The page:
President Trump's 2020 budget cuts Medicare, Medicaid, and Social Security, in defiance of campaign promises

They say that a White House budget is merely a messaging document – especially in an era of divided government. In that case, the Trump administration has sent a grim message to America’s seniors in its 2020 spending proposal.   It goes something like this:  older Americans living on fixed incomes – especially the elderly poor – must get by with less.

“President Trump’s 2020 budget proposal shortchanges seniors, plain and simple.  In combination with 2017’s tax cuts for the wealthy and the administration’s failure to allow Medicare to negotiate with Big Pharma, the Trump budget shows that this administration is not plugged-in to the realities of being elderly in America.” – Max Richtman, National Committee president

Among other things, the White House budget cuts $25 billion from Social Security Disability Insurance, $845 billion from Medicare – and $1.5 trillion from Medicaid.  This is from a President who promised “not to touch” older Americans’ earned benefits. The administration proposes to cut the Social Security Administration’s operating budget by about 1%, at a time when the agency is just beginning to recover from past spending cuts that hobbled customer service.  In addition, the Trump budget flat-lines or eliminates federal grants for several programs that help lower-income seniors – including Meals on Wheels and home heating assistance:

Federal Block Grant Programs that Help Fund Older Americans Act Programs

Community Services Block Grant (CSBG) (HHS)                                Eliminated

Social Service Block Grant (SSBG) (HHS)                                            Eliminated

Community Development Block Grant (CDBG) (HUD)                      Eliminated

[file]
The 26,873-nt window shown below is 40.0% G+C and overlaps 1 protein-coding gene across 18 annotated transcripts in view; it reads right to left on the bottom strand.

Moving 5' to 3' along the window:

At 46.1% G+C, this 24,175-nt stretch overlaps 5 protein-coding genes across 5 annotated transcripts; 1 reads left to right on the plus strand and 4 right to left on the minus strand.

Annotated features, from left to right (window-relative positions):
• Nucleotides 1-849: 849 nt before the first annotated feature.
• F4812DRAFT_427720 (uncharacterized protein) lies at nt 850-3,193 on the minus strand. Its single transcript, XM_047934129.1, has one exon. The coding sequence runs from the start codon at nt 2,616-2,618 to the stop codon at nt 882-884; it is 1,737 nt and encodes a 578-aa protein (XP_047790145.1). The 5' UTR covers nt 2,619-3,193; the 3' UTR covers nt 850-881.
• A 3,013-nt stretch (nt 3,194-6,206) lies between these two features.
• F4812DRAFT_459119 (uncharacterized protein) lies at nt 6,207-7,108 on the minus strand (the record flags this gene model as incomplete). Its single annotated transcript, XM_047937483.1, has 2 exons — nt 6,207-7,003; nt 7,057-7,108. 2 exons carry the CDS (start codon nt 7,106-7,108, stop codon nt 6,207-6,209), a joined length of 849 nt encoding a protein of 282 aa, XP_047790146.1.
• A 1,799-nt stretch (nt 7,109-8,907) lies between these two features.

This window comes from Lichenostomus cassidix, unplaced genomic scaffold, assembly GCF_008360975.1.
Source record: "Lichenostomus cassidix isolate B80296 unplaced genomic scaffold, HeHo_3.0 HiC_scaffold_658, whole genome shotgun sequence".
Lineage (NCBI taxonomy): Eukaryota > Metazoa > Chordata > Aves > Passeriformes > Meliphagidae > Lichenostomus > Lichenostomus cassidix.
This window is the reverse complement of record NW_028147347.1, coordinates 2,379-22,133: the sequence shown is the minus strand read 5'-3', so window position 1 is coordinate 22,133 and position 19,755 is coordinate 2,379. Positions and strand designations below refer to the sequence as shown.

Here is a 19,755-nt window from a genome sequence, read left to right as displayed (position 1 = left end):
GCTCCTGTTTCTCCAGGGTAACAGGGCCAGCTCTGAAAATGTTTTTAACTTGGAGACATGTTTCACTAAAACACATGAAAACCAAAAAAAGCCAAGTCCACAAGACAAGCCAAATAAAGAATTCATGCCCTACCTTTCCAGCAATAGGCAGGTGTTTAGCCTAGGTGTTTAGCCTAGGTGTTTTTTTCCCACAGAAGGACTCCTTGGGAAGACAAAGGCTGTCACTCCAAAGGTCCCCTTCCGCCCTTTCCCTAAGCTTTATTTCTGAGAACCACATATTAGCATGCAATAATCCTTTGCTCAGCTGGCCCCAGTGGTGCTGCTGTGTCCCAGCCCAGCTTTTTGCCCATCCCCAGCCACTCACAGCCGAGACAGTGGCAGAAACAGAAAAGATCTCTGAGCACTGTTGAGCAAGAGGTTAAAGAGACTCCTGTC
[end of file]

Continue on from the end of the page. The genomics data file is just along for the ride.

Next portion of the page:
Low Income Home Energy Assistance Program (HHS)                    Eliminated

The White House offers up these cold-hearted cuts while proposing to hike the Pentagon budget by 4% and demanding $8.6 billion for Trump’s border wall.  Democratic leaders in Congress proclaimed the Trump budget dead on arrival, with good reason.

“President Trump’s budget once again lays out an irresponsible and cynical vision for our country, without any regard for its human cost. It lacks foresight and would leave our nation unable to meet our obligations to the American people.” – Rep. John Yarmuth, (D) House Budget Committee chairman

“Donald Trump promised the American people that he would be a different type of Republican, that he would be a champion of the working American and that he would not cut Social Security, Medicare and Medicaid. But his budget does the exact opposite of what he promised the American people.” – Sen. Bernie Sanders, (I-VT)

Fortunately, momentum is building on Capitol Hill to boost – rather than cut – earned benefits.  Senator Sanders and Rep. John Larson have introduced bills to expand Social Security.  Rep. Debbie Dingell and Rep. Lucille Roybal-Allard put forth legislation that would improve Medicare benefits, including dental, vision and hearing coverage.  The Democratic majority in the House will work to protect Medicaid from cuts threatened by the White House and GOP, including the program’s expansion under the Affordable Care Act (ACA).  (The Trump budget would repeal the ACA and eliminate Medicaid expansion.)

If the prevailing political winds are blowing in the direction of expanded benefits and away from cruel cuts, why worry about a White House budget that has no chance of enactment?  The 2020 Trump spending proposal serves as a warning of what the administration would do if it were not for the firewall known as the Democratic-led House of Representatives.  These draconian ideas – though rejected by voters in the 2018 mid-terms – remain in the conservative political bloodstream, requiring continued advocacy on the part of seniors and their champions in Congress.